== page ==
Programmatic Trader jobs typically require at least an undergraduate degree in a related field of communications, marketing, math or statistics. Employers hiring entry-level Programmatic Traders will want to ensure that their candidates are comfortable with both marketing and advertising concepts, as well as the advanced mathematics involved in interpreting complex output from multiple systems and analyzing data. As they grow in their field, Programmatic Traders should also be prepared to interface with clients, a task that often requires a specific decorum and detailed knowledge of their work.

Preferred Skills

This represents a quick summary of what recent job listings in Programmatic Trading have requested of their applicants:

  • Become a product expert in programmatic buying
  • Advanced knowledge of Microsoft Excel and PowerPoint
  • Work with customers to develop achievable campaign goals
  • Experience with web languages including HTML, JavaScript, and SQL
  • Desire and ability to learn new technical skill sets such as using an API to automate campaigns
  • An eagerness for career progression in AdTech
  • Highly analytical mindset and skills
  • Passion for your work and your clients’ satisfaction
  • Outstanding written and verbal communication
  • Creative Thinking
  • Research and problem solving skills

Many of these skills are essential to success as a Programmatic Trader as they will be needed regularly.

The ability to learn and adapt quickly is critical to success. While many employers provide on-the-job training, the field of programmatic advertising is evolving extremely quickly. Employees need to stay up-to-date on the latest information and be aware of any issues so they may be proactively managed.

While programmatic trading is highly focused on results and data, it remains important to have good communication and presentation skills. Client relationships are paramount in this field, and everyone at an agency needs to focus on their client’s success.

Programmatic Trader Salary Expectations

The programmatic industry is still very young, so trader salary expectations may vary significantly. Programmatic trader pay is extremely variable based on experience and job functions. Set your expectations based on the job description and assess your experience in the field.

Operations and Trafficking

Some Programmatic Traders focus specifically on functions traditionally handled by Ad Ops or Ad Trafficking positions. These team members typically focus on setting campaigns live in the assorted DSP systems and maintaining live campaigns, or flights. Traders in these sorts of positions may perform some analytical work, but usually focus on ensuring the best client return. They may also act as a line of defense in terms of brand safety and staying on plan. A salary of $30,000 - $50,000 is typical for these sorts of roles. This number may vary based on the overall market, your agency’s size, and many other factors.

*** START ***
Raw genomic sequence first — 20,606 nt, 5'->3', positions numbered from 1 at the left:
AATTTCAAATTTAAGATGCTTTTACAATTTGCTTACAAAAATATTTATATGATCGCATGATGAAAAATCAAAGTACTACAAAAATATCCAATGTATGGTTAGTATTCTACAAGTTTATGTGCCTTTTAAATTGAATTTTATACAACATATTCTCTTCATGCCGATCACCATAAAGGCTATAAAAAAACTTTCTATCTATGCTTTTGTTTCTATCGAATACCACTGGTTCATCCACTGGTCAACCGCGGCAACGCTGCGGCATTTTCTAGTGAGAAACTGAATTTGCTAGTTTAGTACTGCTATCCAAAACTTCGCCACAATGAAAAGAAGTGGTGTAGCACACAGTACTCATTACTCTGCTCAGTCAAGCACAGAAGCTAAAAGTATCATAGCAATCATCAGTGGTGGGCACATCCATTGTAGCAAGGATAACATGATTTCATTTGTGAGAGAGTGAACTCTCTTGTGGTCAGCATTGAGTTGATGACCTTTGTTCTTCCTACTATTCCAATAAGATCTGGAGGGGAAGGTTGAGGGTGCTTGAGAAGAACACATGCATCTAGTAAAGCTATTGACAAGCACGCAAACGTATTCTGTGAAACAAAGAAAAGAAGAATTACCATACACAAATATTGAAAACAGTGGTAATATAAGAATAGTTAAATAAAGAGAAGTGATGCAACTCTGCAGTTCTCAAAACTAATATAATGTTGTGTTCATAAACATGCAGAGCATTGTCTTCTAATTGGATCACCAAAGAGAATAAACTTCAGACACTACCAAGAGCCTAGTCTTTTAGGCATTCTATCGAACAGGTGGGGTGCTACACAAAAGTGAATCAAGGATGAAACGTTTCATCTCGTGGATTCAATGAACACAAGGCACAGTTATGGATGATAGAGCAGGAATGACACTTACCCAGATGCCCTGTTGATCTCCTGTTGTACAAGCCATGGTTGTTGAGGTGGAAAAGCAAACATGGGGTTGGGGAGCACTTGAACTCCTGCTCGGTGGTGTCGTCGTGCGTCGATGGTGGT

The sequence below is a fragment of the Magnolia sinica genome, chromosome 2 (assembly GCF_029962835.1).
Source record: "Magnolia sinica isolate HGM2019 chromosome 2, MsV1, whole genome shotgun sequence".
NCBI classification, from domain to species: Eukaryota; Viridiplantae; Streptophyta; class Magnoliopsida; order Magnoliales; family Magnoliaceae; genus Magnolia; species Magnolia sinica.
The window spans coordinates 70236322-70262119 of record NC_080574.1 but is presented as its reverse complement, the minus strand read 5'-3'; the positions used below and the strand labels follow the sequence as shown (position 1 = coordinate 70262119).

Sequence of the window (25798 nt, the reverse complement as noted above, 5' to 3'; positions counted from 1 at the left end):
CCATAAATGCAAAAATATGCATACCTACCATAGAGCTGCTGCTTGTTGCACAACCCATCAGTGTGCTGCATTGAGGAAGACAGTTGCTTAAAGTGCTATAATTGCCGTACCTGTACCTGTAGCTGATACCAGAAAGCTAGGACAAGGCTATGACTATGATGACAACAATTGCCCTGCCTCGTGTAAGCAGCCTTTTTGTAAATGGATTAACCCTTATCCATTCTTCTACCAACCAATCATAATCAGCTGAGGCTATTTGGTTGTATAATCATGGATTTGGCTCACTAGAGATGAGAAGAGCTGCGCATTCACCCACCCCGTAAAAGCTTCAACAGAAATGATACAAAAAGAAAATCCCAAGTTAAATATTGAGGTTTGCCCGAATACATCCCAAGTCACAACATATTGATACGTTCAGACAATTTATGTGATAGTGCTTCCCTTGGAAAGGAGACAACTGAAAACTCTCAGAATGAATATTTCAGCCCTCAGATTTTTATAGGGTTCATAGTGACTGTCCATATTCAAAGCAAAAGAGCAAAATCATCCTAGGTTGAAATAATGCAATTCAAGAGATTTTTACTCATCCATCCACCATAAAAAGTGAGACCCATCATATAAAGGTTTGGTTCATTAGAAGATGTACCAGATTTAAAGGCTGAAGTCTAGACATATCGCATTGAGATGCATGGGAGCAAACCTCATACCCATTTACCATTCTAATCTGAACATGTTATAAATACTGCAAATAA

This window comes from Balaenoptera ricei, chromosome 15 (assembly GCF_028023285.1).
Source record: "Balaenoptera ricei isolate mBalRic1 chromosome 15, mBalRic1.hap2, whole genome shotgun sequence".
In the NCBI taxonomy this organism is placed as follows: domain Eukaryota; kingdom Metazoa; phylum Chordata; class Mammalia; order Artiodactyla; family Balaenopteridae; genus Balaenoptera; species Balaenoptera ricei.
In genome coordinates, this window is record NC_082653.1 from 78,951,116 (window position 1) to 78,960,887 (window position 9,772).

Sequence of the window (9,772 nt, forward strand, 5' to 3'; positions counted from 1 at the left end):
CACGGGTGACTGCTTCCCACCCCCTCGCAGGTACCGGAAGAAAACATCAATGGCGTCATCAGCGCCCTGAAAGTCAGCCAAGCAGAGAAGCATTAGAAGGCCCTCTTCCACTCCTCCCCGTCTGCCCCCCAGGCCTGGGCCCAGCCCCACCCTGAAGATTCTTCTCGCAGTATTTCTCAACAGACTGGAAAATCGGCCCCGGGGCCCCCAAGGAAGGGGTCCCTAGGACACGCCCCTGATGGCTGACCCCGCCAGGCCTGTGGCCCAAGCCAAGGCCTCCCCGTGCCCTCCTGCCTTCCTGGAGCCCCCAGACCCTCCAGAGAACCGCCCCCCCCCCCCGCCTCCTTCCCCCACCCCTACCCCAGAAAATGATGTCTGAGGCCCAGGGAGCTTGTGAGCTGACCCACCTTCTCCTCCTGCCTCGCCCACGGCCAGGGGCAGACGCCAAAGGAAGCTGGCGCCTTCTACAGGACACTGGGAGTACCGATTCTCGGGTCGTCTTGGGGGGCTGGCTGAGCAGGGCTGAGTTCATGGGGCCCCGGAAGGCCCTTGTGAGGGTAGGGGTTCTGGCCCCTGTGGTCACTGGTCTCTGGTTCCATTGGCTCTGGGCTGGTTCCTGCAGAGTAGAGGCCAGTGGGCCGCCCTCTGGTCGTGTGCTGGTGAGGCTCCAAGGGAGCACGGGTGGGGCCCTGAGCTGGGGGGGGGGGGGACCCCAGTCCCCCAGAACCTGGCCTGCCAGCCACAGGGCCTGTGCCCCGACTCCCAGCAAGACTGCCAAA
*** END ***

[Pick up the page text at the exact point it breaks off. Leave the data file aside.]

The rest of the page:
Data Scientist and Analyst

Another specialization within the overall programmatic marketing space focuses on the analysis side. These team members generally project outcomes, forecast revenue, and other tasks to help account leadership teams make better decisions. Some agencies may refer to these positions as “Insights Specialist” or, a bit more creatively, “Data Wrangler”. While they collect and format the data, these traders generally do not perform the optimizations themselves. An average salary for this sort of position would fall around a midrange salary

Optimization and Arbitrage

These team members perform the actual optimization work. This is where the moneymaking happens for the client, as these are often the best opportunities to reach a new audience. Traders working at this level often require advanced skillsets and a very good sense of the outcomes of a given decision. Client results and brand safety are paramount here, and a poor decision could spell trouble. Given the high demands placed on this part of the team, salary expectations are normally far higher.

Find the Perfect Programmatic Trader Job!

Now that you know what it’s like to be an Programmatic Trader, find your dream role in Programmatic at Digital Media Jobs!

Visit our Job Listings page to find positions available near you!